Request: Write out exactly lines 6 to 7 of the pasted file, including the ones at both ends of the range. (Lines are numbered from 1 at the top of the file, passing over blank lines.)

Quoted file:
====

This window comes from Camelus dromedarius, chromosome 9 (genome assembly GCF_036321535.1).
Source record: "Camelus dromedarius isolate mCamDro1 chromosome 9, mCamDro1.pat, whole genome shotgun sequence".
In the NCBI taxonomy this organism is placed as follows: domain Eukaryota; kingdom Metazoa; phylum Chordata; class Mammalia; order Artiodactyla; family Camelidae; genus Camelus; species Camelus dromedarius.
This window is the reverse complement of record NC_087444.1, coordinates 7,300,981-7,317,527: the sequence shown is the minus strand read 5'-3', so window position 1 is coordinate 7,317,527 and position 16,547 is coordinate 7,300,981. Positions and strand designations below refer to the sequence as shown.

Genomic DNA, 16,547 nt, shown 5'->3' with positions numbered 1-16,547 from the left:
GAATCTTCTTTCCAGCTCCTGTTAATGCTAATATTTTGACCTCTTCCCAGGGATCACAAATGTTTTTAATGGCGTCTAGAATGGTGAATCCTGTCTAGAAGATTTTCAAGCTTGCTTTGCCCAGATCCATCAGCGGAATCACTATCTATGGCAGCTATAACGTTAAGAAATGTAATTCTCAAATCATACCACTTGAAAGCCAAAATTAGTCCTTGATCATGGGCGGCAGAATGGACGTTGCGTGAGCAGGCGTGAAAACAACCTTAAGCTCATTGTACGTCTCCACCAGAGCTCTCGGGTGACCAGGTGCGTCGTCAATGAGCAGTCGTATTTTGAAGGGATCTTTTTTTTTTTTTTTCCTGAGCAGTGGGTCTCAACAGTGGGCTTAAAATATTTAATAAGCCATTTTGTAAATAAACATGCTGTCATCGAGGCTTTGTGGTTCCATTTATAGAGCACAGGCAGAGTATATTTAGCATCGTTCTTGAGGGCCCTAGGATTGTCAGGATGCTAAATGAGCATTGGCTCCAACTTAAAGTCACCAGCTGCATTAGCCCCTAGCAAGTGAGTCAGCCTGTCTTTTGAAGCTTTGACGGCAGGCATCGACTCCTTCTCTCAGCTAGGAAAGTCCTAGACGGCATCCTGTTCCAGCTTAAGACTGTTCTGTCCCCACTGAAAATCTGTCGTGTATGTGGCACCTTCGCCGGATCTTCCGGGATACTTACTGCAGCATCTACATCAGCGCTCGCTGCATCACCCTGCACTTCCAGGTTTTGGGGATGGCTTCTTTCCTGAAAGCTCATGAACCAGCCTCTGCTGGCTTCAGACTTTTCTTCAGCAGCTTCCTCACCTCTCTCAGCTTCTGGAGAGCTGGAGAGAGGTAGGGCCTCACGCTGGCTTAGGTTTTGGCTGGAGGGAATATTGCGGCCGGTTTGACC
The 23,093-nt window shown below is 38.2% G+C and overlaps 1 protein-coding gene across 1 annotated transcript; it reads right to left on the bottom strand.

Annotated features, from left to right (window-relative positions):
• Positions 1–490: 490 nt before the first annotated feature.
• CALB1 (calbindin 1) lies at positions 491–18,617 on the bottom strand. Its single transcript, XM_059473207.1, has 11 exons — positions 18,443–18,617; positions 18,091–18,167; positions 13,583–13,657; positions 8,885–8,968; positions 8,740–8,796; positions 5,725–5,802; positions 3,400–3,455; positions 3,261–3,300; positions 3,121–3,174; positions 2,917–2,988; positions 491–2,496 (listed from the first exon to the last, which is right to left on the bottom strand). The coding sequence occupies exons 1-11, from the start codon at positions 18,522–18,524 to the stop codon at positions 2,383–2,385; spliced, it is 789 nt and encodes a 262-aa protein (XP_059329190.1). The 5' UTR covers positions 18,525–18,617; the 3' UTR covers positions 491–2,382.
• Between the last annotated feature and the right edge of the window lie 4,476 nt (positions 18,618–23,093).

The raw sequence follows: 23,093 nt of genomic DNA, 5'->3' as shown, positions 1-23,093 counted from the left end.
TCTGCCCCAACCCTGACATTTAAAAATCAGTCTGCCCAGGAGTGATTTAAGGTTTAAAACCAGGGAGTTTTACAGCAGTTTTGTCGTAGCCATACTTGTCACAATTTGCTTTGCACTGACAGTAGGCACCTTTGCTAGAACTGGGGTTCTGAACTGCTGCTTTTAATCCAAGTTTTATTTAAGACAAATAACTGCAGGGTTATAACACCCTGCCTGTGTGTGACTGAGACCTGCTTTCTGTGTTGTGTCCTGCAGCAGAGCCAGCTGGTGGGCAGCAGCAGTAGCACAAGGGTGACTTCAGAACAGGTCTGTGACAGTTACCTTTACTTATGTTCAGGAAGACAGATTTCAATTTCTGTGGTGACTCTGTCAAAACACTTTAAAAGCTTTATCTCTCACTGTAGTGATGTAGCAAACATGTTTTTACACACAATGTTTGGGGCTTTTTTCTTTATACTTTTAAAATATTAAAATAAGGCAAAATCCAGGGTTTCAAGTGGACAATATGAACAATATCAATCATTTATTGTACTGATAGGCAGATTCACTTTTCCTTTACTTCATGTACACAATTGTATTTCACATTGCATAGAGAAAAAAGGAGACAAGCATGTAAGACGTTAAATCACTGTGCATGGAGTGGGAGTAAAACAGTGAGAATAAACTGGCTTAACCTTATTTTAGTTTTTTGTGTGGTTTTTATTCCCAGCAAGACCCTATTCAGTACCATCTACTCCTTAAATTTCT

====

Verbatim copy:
GAATCTTCTTTCCAGCTCCTGTTAATGCTAATATTTTGACCTCTTCCCAGGGATCACAAATGTTTTTAATGGCGTCTAGAATGGTGAATCCTGTCTAGAAGATTTTCAAGCTTGCTTTGCCCAGATCCATCAGCGGAATCACTATCTATGGCAGCTATAACGTTAAGAAATGTAATTCTCAAATCATACCACTTGAAAGCCAAAATTAGTCCTTGATCATGGGCGGCAGAATGGACGTTGCGTGAGCAGGCGTGAAAACAACCTTAAGCTCATTGTACGTCTCCACCAGAGCTCTCGGGTGACCAGGTGCGTCGTCAATGAGCAGTCGTATTTTGAAGGGATCTTTTTTTTTTTTTTTCCTGAGCAGTGGGTCTCAACAGTGGGCTTAAAATATTTAATAAGCCATTTTGTAAATAAACATGCTGTCATCGAGGCTTTGTGGTTCCATTTATAGAGCACAGGCAGAGTATATTTAGCATCGTTCTTGAGGGCCCTAGGATTGTCAGGATGCTAAATGAGCATTGGCTCCAACTTAAAGTCACCAGCTGCATTAGCCCCTAGCAAGTGAGTCAGCCTGTCTTTTGAAGCTTTGACGGCAGGCATCGACTCCTTCTCTCAGCTAGGAAAGTCCTAGACGGCATCCTGTTCCAGCTTAAGACTGTTCTGTCCCCACTGAAAATCTGTCGTGTATGTGGCACCTTCGCCGGATCTTCCGGGATACTTACTGCAGCATCTACATCAGCGCTCGCTGCATCACCCTGCACTTCCAGGTTTTGGGGATGGCTTCTTTCCTGAAAGCTCATGAACCAGCCTCTGCTGGCTTCAGACTTTTCTTCAGCAGCTTCCTCACCTCTCTCAGCTTCTGGAGAGCTGGAGAGAGGTAGGGCCTCACGCTGGCTTAGGTTTTGGCTGGAGGGAATATTGCGGCCGGTTTGACC
The 23,093-nt window shown below is 38.2% G+C and overlaps 1 protein-coding gene across 1 annotated transcript; it reads right to left on the bottom strand.